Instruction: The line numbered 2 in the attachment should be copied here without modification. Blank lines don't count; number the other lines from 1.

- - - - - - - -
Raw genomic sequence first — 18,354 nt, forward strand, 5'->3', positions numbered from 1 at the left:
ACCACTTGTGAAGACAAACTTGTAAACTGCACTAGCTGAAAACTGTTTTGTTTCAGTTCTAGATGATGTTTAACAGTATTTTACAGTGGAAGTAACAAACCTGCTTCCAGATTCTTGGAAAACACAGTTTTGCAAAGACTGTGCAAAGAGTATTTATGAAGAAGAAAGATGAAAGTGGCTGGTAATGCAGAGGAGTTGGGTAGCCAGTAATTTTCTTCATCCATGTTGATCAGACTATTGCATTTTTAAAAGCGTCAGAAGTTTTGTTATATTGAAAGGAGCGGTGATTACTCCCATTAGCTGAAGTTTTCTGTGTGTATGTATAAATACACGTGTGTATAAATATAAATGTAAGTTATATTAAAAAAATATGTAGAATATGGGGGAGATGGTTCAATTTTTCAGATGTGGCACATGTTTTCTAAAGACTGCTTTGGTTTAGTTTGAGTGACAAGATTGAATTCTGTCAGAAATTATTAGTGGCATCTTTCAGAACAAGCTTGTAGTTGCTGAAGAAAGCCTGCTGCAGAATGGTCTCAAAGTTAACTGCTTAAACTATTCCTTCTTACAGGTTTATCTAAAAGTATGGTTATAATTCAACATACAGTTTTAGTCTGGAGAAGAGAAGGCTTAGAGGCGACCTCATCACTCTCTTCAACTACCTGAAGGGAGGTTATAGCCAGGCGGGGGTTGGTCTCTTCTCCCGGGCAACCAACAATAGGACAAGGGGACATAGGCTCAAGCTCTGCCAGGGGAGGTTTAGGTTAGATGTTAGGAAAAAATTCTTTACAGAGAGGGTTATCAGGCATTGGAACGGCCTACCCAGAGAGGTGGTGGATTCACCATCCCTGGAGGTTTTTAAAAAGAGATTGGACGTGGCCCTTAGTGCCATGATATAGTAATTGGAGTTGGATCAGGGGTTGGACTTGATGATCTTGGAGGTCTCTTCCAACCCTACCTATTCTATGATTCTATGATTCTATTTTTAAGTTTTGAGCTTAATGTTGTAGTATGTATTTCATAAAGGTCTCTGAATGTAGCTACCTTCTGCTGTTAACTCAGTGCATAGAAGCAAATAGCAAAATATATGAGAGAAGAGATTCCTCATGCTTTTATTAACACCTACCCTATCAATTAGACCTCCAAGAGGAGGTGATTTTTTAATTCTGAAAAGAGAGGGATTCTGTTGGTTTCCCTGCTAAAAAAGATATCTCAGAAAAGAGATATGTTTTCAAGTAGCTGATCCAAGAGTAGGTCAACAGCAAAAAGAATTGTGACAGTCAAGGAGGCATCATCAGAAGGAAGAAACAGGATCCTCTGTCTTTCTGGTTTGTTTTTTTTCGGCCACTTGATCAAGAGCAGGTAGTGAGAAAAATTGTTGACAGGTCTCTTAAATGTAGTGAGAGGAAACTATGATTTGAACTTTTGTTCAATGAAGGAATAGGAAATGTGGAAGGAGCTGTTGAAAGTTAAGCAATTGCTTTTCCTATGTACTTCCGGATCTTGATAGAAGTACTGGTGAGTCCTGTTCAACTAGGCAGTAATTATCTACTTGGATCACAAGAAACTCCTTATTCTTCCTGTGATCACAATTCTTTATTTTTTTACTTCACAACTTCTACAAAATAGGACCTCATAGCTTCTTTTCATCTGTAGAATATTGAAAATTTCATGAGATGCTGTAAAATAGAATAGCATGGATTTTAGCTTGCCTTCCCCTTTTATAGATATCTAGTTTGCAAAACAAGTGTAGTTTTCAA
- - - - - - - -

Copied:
ACCACTTGTGAAGACAAACTTGTAAACTGCACTAGCTGAAAACTGTTTTGTTTCAGTTCTAGATGATGTTTAACAGTATTTTACAGTGGAAGTAACAAACCTGCTTCCAGATTCTTGGAAAACACAGTTTTGCAAAGACTGTGCAAAGAGTATTTATGAAGAAGAAAGATGAAAGTGGCTGGTAATGCAGAGGAGTTGGGTAGCCAGTAATTTTCTTCATCCATGTTGATCAGACTATTGCATTTTTAAAAGCGTCAGAAGTTTTGTTATATTGAAAGGAGCGGTGATTACTCCCATTAGCTGAAGTTTTCTGTGTGTATGTATAAATACACGTGTGTATAAATATAAATGTAAGTTATATTAAAAAAATATGTAGAATATGGGGGAGATGGTTCAATTTTTCAGATGTGGCACATGTTTTCTAAAGACTGCTTTGGTTTAGTTTGAGTGACAAGATTGAATTCTGTCAGAAATTATTAGTGGCATCTTTCAGAACAAGCTTGTAGTTGCTGAAGAAAGCCTGCTGCAGAATGGTCTCAAAGTTAACTGCTTAAACTATTCCTTCTTACAGGTTTATCTAAAAGTATGGTTATAATTCAACATACAGTTTTAGTCTGGAGAAGAGAAGGCTTAGAGGCGACCTCATCACTCTCTTCAACTACCTGAAGGGAGGTTATAGCCAGGCGGGGGTTGGTCTCTTCTCCCGGGCAACCAACAATAGGACAAGGGGACATAGGCTCAAGCTCTGCCAGGGGAGGTTTAGGTTAGATGTTAGGAAAAAATTCTTTACAGAGAGGGTTATCAGGCATTGGAACGGCCTACCCAGAGAGGTGGTGGATTCACCATCCCTGGAGGTTTTTAAAAAGAGATTGGACGTGGCCCTTAGTGCCATGATATAGTAATTGGAGTTGGATCAGGGGTTGGACTTGATGATCTTGGAGGTCTCTTCCAACCCTACCTATTCTATGATTCTATGATTCTATTTTTAAGTTTTGAGCTTAATGTTGTAGTATGTATTTCATAAAGGTCTCTGAATGTAGCTACCTTCTGCTGTTAACTCAGTGCATAGAAGCAAATAGCAAAATATATGAGAGAAGAGATTCCTCATGCTTTTATTAACACCTACCCTATCAATTAGACCTCCAAGAGGAGGTGATTTTTTAATTCTGAAAAGAGAGGGATTCTGTTGGTTTCCCTGCTAAAAAAGATATCTCAGAAAAGAGATATGTTTTCAAGTAGCTGATCCAAGAGTAGGTCAACAGCAAAAAGAATTGTGACAGTCAAGGAGGCATCATCAGAAGGAAGAAACAGGATCCTCTGTCTTTCTGGTTTGTTTTTTTTCGGCCACTTGATCAAGAGCAGGTAGTGAGAAAAATTGTTGACAGGTCTCTTAAATGTAGTGAGAGGAAACTATGATTTGAACTTTTGTTCAATGAAGGAATAGGAAATGTGGAAGGAGCTGTTGAAAGTTAAGCAATTGCTTTTCCTATGTACTTCCGGATCTTGATAGAAGTACTGGTGAGTCCTGTTCAACTAGGCAGTAATTATCTACTTGGATCACAAGAAACTCCTTATTCTTCCTGTGATCACAATTCTTTATTTTTTTACTTCACAACTTCTACAAAATAGGACCTCATAGCTTCTTTTCATCTGTAGAATATTGAAAATTTCATGAGATGCTGTAAAATAGAATAGCATGGATTTTAGCTTGCCTTCCCCTTTTATAGATATCTAGTTTGCAAAACAAGTGTAGTTTTCAA